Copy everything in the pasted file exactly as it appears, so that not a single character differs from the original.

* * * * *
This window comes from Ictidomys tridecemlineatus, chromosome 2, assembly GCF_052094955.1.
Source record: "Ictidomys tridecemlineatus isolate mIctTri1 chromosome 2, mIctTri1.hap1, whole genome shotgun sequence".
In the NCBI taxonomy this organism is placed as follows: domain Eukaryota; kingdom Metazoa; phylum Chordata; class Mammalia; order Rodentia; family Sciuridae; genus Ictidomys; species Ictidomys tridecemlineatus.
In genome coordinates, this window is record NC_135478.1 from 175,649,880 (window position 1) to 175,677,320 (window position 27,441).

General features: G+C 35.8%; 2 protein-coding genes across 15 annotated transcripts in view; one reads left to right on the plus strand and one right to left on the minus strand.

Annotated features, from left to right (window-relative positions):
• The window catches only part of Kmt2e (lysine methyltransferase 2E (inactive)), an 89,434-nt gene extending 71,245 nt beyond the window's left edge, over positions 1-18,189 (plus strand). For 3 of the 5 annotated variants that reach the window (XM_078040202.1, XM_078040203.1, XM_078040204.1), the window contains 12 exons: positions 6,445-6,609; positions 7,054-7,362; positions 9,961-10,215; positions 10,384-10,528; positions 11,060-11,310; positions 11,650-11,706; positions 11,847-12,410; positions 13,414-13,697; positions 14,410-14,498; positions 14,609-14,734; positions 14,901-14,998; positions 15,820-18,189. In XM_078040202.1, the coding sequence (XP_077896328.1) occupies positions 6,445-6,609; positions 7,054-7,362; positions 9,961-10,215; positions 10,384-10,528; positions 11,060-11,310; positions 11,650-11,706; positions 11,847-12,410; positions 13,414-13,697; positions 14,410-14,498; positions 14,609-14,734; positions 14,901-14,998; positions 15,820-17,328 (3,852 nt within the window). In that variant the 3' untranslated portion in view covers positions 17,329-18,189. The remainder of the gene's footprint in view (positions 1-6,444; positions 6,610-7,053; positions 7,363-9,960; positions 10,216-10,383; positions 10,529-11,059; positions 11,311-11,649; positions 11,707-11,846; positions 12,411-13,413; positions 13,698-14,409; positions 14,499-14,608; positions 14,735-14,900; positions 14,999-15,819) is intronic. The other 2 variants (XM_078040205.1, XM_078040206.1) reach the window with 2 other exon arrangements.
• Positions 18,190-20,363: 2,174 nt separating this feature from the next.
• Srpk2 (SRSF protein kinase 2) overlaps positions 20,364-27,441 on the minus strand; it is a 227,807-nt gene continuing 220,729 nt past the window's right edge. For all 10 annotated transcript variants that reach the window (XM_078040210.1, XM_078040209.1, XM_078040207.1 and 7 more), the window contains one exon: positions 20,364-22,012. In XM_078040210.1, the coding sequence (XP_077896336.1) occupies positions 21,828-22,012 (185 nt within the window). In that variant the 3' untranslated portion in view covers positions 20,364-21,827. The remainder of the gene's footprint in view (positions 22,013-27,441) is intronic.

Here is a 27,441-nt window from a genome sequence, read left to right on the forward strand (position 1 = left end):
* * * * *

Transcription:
This window comes from Ictidomys tridecemlineatus, chromosome 2, assembly GCF_052094955.1.
Source record: "Ictidomys tridecemlineatus isolate mIctTri1 chromosome 2, mIctTri1.hap1, whole genome shotgun sequence".
In the NCBI taxonomy this organism is placed as follows: domain Eukaryota; kingdom Metazoa; phylum Chordata; class Mammalia; order Rodentia; family Sciuridae; genus Ictidomys; species Ictidomys tridecemlineatus.
In genome coordinates, this window is record NC_135478.1 from 175,649,880 (window position 1) to 175,677,320 (window position 27,441).

General features: G+C 35.8%; 2 protein-coding genes across 15 annotated transcripts in view; one reads left to right on the plus strand and one right to left on the minus strand.

Annotated features, from left to right (window-relative positions):
• The window catches only part of Kmt2e (lysine methyltransferase 2E (inactive)), an 89,434-nt gene extending 71,245 nt beyond the window's left edge, over positions 1-18,189 (plus strand). For 3 of the 5 annotated variants that reach the window (XM_078040202.1, XM_078040203.1, XM_078040204.1), the window contains 12 exons: positions 6,445-6,609; positions 7,054-7,362; positions 9,961-10,215; positions 10,384-10,528; positions 11,060-11,310; positions 11,650-11,706; positions 11,847-12,410; positions 13,414-13,697; positions 14,410-14,498; positions 14,609-14,734; positions 14,901-14,998; positions 15,820-18,189. In XM_078040202.1, the coding sequence (XP_077896328.1) occupies positions 6,445-6,609; positions 7,054-7,362; positions 9,961-10,215; positions 10,384-10,528; positions 11,060-11,310; positions 11,650-11,706; positions 11,847-12,410; positions 13,414-13,697; positions 14,410-14,498; positions 14,609-14,734; positions 14,901-14,998; positions 15,820-17,328 (3,852 nt within the window). In that variant the 3' untranslated portion in view covers positions 17,329-18,189. The remainder of the gene's footprint in view (positions 1-6,444; positions 6,610-7,053; positions 7,363-9,960; positions 10,216-10,383; positions 10,529-11,059; positions 11,311-11,649; positions 11,707-11,846; positions 12,411-13,413; positions 13,698-14,409; positions 14,499-14,608; positions 14,735-14,900; positions 14,999-15,819) is intronic. The other 2 variants (XM_078040205.1, XM_078040206.1) reach the window with 2 other exon arrangements.
• Positions 18,190-20,363: 2,174 nt separating this feature from the next.
• Srpk2 (SRSF protein kinase 2) overlaps positions 20,364-27,441 on the minus strand; it is a 227,807-nt gene continuing 220,729 nt past the window's right edge. For all 10 annotated transcript variants that reach the window (XM_078040210.1, XM_078040209.1, XM_078040207.1 and 7 more), the window contains one exon: positions 20,364-22,012. In XM_078040210.1, the coding sequence (XP_077896336.1) occupies positions 21,828-22,012 (185 nt within the window). In that variant the 3' untranslated portion in view covers positions 20,364-21,827. The remainder of the gene's footprint in view (positions 22,013-27,441) is intronic.

Here is a 27,441-nt window from a genome sequence, read left to right on the forward strand (position 1 = left end):